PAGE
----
As we all know, there's a lot people don't tell you about having kids. We do hear about how hard it is, all of the challenges, the lack of sleep, the tantrums of toddlerhood, the angst of the teenage years, yada, yada, yada.
But nobody, absolutely nobody, ever tells you this: parenting can be truly gross.
I'm not talking about the normal diaper stuff. I'm talking about bodily discharge in motion, vaguely cannibalistic activities, and microscopic familiarity with our kiddies' anatomies. I'm talking about things that should probably not be memorialized in writing.
I've caught flying puke with my bare hands. More than once. My son gets extraordinarily carsick, so even a twenty-minute drive to the local Target is laced with anxiety. In one memorable episode, my husband and I were pulling off the highway after a short drive to a lacrosse game when my son's lips turned white. I knew what was coming and got my front seat window down in a flash before getting on my knees and spinning around to face my son in the back seat.
As my boy began to spew, I put my hands under his mouth to catch the remains of the morning's raisin bran, intending to gallantly fling the pile out the window -- which would have been a better idea had we been parked. I also had never practiced swiveling from the backseat to the front seat with handfuls of vomit and curdled milk. About three-quarters of the way into my pivot I flung the entire pile all over the dashboard, the gear-shift, the cup holders, and my husband's head, neck, and shoulders.
Today, we never travel anywhere without a change of clothes, paper towels, plastic bags and Ozium. The bags are strategically placed on the seat next to my son so I never have to play catcher again.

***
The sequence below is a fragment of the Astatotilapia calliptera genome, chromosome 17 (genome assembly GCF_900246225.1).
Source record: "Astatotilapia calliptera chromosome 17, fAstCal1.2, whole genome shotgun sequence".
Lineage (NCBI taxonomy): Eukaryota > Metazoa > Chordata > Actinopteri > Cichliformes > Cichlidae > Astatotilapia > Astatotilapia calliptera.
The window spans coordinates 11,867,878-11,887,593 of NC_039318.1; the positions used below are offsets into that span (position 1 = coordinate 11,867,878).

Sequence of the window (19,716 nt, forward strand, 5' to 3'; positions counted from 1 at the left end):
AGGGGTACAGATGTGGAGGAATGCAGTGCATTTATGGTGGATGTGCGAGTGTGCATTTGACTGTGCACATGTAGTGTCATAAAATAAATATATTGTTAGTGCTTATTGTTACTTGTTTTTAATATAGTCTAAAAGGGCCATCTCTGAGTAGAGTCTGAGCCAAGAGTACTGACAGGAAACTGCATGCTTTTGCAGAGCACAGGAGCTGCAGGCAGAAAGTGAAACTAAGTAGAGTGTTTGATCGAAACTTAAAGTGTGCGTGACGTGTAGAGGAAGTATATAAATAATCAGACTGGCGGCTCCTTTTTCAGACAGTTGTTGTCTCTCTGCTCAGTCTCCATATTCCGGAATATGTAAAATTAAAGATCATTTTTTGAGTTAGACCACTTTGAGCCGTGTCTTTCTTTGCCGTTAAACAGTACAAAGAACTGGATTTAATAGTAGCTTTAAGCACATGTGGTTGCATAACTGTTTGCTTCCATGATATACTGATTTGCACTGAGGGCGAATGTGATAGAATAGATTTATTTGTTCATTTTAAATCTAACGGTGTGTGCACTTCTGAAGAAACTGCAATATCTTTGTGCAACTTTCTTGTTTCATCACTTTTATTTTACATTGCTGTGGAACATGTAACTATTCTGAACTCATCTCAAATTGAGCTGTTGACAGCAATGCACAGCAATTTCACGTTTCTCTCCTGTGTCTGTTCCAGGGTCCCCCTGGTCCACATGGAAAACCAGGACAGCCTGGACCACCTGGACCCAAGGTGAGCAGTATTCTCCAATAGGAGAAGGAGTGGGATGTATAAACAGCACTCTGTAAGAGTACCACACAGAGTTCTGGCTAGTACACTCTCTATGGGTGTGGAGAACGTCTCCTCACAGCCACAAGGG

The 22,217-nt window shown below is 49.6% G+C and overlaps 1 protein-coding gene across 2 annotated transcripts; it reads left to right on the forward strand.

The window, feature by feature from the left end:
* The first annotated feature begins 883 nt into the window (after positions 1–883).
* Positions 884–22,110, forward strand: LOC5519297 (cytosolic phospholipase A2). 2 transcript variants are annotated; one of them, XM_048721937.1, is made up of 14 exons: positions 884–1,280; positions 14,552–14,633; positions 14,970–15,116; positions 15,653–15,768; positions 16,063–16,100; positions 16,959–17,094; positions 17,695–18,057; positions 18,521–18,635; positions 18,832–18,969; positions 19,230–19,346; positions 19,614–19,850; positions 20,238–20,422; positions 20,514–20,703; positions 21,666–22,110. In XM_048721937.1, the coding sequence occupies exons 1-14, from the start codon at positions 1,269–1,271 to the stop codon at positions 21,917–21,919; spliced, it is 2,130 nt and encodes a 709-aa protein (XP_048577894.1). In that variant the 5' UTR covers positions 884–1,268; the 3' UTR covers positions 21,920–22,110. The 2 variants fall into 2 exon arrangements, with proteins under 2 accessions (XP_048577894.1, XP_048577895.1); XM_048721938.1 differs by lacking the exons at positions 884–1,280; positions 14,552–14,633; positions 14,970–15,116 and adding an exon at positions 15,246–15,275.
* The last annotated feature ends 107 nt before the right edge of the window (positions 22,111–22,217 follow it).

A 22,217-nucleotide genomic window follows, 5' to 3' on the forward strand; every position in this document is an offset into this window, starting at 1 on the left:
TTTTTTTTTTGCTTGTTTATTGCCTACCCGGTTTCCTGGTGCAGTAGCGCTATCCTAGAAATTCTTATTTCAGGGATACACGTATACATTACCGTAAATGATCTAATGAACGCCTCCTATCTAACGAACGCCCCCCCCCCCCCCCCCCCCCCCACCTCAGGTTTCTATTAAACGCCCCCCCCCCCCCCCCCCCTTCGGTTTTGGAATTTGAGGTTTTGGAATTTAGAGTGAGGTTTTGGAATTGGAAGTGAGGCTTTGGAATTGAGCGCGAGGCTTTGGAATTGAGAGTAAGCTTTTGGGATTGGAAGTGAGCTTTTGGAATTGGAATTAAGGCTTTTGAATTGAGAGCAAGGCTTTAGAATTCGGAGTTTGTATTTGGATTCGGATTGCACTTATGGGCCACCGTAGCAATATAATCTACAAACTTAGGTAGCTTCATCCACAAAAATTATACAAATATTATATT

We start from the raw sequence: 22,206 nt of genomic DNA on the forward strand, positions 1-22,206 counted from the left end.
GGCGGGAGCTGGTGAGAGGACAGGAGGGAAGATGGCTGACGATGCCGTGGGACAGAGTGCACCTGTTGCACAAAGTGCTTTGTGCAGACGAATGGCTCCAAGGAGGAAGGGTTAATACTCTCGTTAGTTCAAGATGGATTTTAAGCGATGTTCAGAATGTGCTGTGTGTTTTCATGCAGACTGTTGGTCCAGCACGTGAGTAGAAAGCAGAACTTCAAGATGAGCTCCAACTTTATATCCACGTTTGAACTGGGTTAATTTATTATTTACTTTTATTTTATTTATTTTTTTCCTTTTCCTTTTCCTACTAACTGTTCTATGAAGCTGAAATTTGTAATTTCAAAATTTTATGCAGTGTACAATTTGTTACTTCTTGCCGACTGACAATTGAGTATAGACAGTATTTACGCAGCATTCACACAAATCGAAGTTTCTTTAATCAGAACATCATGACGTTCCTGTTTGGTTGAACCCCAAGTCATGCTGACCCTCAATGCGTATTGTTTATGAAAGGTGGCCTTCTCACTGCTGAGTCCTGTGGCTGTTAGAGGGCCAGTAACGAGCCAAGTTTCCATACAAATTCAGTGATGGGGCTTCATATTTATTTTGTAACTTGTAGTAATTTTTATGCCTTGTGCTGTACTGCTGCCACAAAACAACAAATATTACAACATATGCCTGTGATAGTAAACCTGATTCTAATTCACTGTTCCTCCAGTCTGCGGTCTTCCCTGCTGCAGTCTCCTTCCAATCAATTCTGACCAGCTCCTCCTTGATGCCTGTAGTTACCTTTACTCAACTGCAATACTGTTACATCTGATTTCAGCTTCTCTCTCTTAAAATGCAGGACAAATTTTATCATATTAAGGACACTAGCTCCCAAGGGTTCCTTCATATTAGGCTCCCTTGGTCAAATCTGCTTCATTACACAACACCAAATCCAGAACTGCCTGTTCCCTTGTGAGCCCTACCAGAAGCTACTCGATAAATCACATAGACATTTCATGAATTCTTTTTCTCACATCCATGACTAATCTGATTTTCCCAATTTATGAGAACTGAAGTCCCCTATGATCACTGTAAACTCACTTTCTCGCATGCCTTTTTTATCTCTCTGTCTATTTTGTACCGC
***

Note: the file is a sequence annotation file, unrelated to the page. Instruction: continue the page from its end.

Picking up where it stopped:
None of the parenting books I read had episodes like this.
Over the holidays my son asked me to cut one of his toenails. The nail clippers were upstairs. I was feeling lazy. He refused to wait. "Please do it now, Mommy. You could just bite it off." Moments later I was sitting on the living room floor with my son's toe in my mouth. My sole defense is that a pediatrician friend of mind told me that it was perfectly acceptable to nibble off baby fingernails. She didn't give me a cut-off date. (I am, however, going to stick an extra set of clippers on the first floor, just in case this comes up again.)
I don't really like poop. Or vomit. Or snot. In my life before kids, I avoided them. But once you're a parent, that's not really an option. So, I've developed a strong stomach, a poor sense of smell and a good sense of humor these past several years.
In fact, my latest parenting indignity hardly threw me at all.
The other day I had an unplanned anatomy and astronomy lesson with my son -- and we don't homeschool. I was doing some mom-like thing in the kitchen when my son called to me to come upstairs. Although I generally blow him off when he summons me from across the house, we're in the midst of potty-training and so I rushed upstairs to find my four-year old in his bedroom with his hands down the back of his jeans, staring up at me with eyes the size of saucers.
He solemnly asked me to get some diaper cream because his bottom itched. I took of his pants and underwear and then grabbed a tube of Balmex. When I turned around, my son was bent over his knees, his naked backside propped toward me high in the air, his hands spreading his butt-cheeks wide apart, his anus on display for all to see.
"See, Mommy?" he said, helpfully. "It itches."
No matter how cute, even preschooler buttocks lose some of their charm at close range.
Part of me realizes that I end up in these ignominious positions because my son trusts me and he hasn't yet learned to be ashamed of whatever his body throws his way. He has complete confidence that mommy (or daddy) can fix whatever is wrong. That part of me is touched. At some point my son will be a teenager and will stop talking to me completely, and then I know I'll miss these days. (He won't however, be asking me to put cream on his butt, so that will be a plus.)
I also remind myself that there are far more disgusting things in world than cleaning up your kid. If you've ever watched Dirty Jobs on the Discovery Channel, you know what I'm talking about. I didn't know that jobs like skull cleaner or maggot farmer existed. Parenting may expose you to a special and uniquely intimate level of icky, but it's not at the removing-dead-tissue-from-bone level of gross. I cling to that.
Still, I could do without the taste of toenail in my mouth.
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